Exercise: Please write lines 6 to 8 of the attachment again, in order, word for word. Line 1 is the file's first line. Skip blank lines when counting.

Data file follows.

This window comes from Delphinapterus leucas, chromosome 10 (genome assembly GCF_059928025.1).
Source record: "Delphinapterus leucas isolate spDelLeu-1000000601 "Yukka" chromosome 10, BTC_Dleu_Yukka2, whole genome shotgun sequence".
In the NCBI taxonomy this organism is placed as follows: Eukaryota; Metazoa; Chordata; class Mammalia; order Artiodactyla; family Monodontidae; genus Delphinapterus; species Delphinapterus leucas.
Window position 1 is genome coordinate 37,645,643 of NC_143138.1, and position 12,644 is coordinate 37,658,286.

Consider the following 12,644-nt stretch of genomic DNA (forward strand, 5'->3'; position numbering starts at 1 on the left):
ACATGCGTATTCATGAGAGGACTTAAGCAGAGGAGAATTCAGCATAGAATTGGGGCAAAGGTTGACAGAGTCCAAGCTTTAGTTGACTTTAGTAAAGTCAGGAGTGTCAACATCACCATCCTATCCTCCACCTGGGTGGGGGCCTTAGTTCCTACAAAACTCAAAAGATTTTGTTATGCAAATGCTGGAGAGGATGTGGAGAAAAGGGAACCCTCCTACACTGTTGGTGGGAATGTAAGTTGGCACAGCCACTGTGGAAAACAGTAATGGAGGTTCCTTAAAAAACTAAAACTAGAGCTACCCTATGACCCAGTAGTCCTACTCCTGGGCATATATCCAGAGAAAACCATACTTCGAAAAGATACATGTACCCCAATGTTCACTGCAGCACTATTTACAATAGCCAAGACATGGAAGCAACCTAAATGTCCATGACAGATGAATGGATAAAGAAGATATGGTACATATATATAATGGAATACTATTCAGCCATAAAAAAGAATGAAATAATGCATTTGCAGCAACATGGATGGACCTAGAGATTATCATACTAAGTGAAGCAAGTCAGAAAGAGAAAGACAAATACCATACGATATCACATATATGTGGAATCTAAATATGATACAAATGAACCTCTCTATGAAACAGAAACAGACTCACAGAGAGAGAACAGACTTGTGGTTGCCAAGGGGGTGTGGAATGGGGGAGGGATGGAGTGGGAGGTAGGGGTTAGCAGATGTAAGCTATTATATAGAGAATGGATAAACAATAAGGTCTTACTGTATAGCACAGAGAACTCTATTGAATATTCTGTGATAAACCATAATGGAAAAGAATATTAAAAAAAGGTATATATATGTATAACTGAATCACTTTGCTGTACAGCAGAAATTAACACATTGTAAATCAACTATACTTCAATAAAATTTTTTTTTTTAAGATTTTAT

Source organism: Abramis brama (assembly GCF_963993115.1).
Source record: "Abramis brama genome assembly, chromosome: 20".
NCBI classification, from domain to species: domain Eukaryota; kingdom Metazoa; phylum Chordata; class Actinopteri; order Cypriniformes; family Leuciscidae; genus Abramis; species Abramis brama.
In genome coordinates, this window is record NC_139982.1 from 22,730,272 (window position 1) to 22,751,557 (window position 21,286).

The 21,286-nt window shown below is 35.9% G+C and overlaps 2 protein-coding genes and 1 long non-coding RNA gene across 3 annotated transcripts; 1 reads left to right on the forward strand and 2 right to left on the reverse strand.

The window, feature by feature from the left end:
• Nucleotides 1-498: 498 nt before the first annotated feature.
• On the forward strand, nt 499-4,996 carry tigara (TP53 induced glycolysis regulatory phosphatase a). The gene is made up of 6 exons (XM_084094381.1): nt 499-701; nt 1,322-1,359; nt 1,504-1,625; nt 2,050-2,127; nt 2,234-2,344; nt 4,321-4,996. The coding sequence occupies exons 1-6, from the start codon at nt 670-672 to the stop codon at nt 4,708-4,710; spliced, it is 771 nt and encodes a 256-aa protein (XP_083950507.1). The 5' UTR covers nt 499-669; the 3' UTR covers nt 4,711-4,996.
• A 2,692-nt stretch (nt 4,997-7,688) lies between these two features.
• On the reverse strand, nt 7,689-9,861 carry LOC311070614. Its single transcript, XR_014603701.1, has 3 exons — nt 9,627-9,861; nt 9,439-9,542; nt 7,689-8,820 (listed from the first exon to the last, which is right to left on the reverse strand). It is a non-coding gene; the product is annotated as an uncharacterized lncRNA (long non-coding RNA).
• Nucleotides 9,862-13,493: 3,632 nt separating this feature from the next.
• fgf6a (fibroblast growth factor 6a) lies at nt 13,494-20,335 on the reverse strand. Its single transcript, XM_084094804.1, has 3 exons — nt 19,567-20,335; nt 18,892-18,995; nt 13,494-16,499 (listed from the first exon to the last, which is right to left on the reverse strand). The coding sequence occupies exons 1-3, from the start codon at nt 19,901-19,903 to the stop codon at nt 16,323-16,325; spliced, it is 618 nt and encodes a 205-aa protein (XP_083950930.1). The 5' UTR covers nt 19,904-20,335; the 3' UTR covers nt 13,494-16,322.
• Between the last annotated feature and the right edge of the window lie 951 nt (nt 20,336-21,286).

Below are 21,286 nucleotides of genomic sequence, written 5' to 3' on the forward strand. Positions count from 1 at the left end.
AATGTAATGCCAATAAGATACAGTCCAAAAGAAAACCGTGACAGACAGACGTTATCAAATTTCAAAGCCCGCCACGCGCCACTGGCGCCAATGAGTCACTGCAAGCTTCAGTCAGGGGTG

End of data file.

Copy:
ACATGCGTATTCATGAGAGGACTTAAGCAGAGGAGAATTCAGCATAGAATTGGGGCAAAGGTTGACAGAGTCCAAGCTTTAGTTGACTTTAGTAAAGTCAGGAGTGTCAACATCACCATCCTATCCTCCACCTGGGTGGGGGCCTTAGTTCCTACAAAACTCAAAAGATTTTGTTATGCAAATGCTGGAGAGGATGTGGAGAAAAGGGAACCCTCCTACACTGTTGGTGGGAATGTAAGTTGGCACAGCCACTGTGGAAAACAGTAATGGAGGTTCCTTAAAAAACTAAAACTAGAGCTACCCTATGACCCAGTAGTCCTACTCCTGGGCATATATCCAGAGAAAACCATACTTCGAAAAGATACATGTACCCCAATGTTCACTGCAGCACTATTTACAATAGCCAAGACATGGAAGCAACCTAAATGTCCATGACAGATGAATGGATAAAGAAGATATGGTACATATATATAATGGAATACTATTCAGCCATAAAAAAGAATGAAATAATGCATTTGCAGCAACATGGATGGACCTAGAGATTATCATACTAAGTGAAGCAAGTCAGAAAGAGAAAGACAAATACCATACGATATCACATATATGTGGAATCTAAATATGATACAAATGAACCTCTCTATGAAACAGAAACAGACTCACAGAGAGAGAACAGACTTGTGGTTGCCAAGGGGGTGTGGAATGGGGGAGGGATGGAGTGGGAGGTAGGGGTTAGCAGATGTAAGCTATTATATAGAGAATGGATAAACAATAAGGTCTTACTGTATAGCACAGAGAACTCTATTGAATATTCTGTGATAAACCATAATGGAAAAGAATATTAAAAAAAGGTATATATATGTATAACTGAATCACTTTGCTGTACAGCAGAAATTAACACATTGTAAATCAACTATACTTCAATAAAATTTTTTTTTTTAAGATTTTAT

Source organism: Abramis brama (assembly GCF_963993115.1).
Source record: "Abramis brama genome assembly, chromosome: 20".